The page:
The Food and Drug Administration is facing backlash over its approval of a genetic test intended to determine if a person is at increased risk for opioid addiction

The test, called AvertD, was approved by the FDA in December. It detects a handful of genetic markers that the manufacturer, California-based SOLVD Health, claims are associated with opioid use disorder. It’s meant to be used before a person is prescribed an opioid for the first time; for example, ahead of a surgery that a doctor may prescribe a short course of opioids for recovery.  

It’s a promising test, in theory: An opioid prescription, even short-term, can be a path to addiction for some people.

The opioid crisis in the United States has been responsible for almost 645,000 deaths over the last two decades. In 2022, about 6.1 million people in the U.S. were reported to have an opioid use disorder, according to the Substance Abuse and Mental Health Services Administration

The agency’s clearance of AvertD, however, went against the advice of its own independent advisory committee, which overwhelmingly voted against approval in 2022 because of concerns that the test may fail to identify people at risk for opioid use disorder, potentially leading to overprescribing.

In a letter addressed to FDA Commissioner Robert Califf dated Thursday, a group of doctors and researchers called on the agency to revoke its approval, saying the test doesn’t predict opioid use disorder “any better than chance.”

“This test will make the opioid crisis worse,” said Dr. Andrew Kolodny, medical director of opioid policy research at Brandeis University in Massachusetts and one of the those who signed the letter. “It will contribute to overprescribing, it will contribute to an increased incidence of opioid use disorder. In other words, more people becoming newly addicted to opioids.”

The risks of getting it wrong

The authors of the letter take particular issue with SOLVD Health’s claim that its test can accurately predict a person’s risk for opioid addiction using 15 genetic markers.

Getting it wrong has consequences: A test that fails to identify a person at risk may give both the patient and the doctor a false sense of security about opioid use, the authors wrote. On the other hand, mislabeling a patient as at risk could lead a doctor to refrain from prescribing opioids that the patient needs, while also burdening them with a highly stigmatized medical condition

The FDA and SOLVD Health did not immediately respond to requests for comment.

In the FDA’s approval statement in December, the agency said it cleared the test because the opioid crisis calls for “innovative measures to prevent, diagnose and treat opioid use disorder,” adding that it worked with SOLVD Health to address the advisory committee’s concerns.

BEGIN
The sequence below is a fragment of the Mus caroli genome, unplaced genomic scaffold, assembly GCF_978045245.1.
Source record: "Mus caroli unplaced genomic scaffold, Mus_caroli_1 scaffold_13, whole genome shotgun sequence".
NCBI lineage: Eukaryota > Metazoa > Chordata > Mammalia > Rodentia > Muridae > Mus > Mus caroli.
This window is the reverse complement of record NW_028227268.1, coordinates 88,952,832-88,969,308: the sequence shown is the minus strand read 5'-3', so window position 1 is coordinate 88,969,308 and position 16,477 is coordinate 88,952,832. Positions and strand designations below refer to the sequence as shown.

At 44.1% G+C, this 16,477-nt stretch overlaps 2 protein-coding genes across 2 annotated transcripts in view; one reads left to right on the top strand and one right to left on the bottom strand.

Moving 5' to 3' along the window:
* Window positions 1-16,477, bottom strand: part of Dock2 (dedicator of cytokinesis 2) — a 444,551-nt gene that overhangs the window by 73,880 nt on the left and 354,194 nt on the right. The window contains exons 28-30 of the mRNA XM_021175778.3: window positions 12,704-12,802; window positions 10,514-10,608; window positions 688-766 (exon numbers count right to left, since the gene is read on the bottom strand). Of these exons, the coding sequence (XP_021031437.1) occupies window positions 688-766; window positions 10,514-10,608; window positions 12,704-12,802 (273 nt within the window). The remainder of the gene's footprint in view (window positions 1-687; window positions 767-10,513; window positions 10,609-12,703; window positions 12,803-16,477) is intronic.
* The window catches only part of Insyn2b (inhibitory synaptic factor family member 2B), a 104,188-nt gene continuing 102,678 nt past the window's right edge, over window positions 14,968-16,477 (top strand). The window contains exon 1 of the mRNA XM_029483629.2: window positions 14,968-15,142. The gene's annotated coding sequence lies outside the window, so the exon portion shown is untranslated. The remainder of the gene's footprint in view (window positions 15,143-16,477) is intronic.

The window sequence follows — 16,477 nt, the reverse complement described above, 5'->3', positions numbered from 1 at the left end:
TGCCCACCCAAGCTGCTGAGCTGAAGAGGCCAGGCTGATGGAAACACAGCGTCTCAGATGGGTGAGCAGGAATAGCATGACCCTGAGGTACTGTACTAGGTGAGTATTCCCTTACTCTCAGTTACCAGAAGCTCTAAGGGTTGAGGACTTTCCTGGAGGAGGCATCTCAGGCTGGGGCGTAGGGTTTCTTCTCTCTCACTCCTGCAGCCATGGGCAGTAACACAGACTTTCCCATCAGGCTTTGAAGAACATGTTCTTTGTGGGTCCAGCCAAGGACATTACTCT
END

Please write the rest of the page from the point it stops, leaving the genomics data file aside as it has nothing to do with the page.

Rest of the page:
Many in the scientific community, however, are deeply skeptical that a person’s risk of opioid use disorder can be predicted based on only a handful of genetic markers, said Dr. Katherine Keyes, a professor of epidemiology at the Columbia University Mailman School of Public Health in New York. 

Addiction is a “complex trait,” she said, and involves a number of other factors besides genetics, including socioeconomic status and a person’s exposure to a substance.

“We know the risk of OUD increases with the dose and duration of an opioid prescription,” Keyes said, using an acronym for opioid use disorders. “Receiving an opioid prescription remains one of the strongest risk factors for the development of opioid use disorder.”

“You’re not going to find a genetics professor in the United States or anywhere that would say using these 15 genetic markers will tell you anything,” Kolodny said.

Dr. Adam Gordon, a professor of medicine and psychiatry at the University of Utah School of Medicine, voted against AvertD’s approval on the FDA’s advisory panel in 2022. He said that even the agency has acknowledged the risk of using such a test.

In briefing documents published ahead of the advisory committee meeting, FDA staff wrote that genetic risk “may not be the biggest factor” for opioid use disorder. 

And in a release for AvertD’s approval, the FDA said the main risk associated with the test is false positives and false negatives.

In its application for approval, SOLVD Health gauged how effective its test was based on how well it could weed out false negatives and false positives, using measures known as sensitivity and specificity.

A highly sensitive test accurately identifies people with the condition, minimizing false negatives, while a highly specific test accurately rules out people without the condition, minimizing false positives, said Dr. Andrew Saxon, a professor of psychiatry and behavioral sciences at the University of Washington School of Medicine.

“If your specificity were 75%, it would mean a quarter of the people who you identify in the test as possibly having this disorder did not have this disorder,” he said.

SOLVD Health said in its application that AvertD had demonstrated a sensitivity of about 82% and a specificity of about 79%. 

Those numbers suggest that roughly 1 in 5 results would be false negatives and roughly 1 in 5 would be false positives.

“I think the product has the potential to do harm,” Gordon said. 

As part of AvertD’s approval, SOLVD Health is required to provide training to health care workers to ensure that the test is being appropriately used. The company will also need to run a large-scale study further assessing the test’s effectiveness.

The FDA has a history of approving products that its advisory committees say lack sufficient evidence on their safety or effectiveness.

In 2021, for example, the agency approved Biogen’s Alzheimer’s drug Aduhelm despite its advisory committee rejecting the drug, saying that there wasn’t enough evidence that it worked.

The company took the drug off the market earlier this year.

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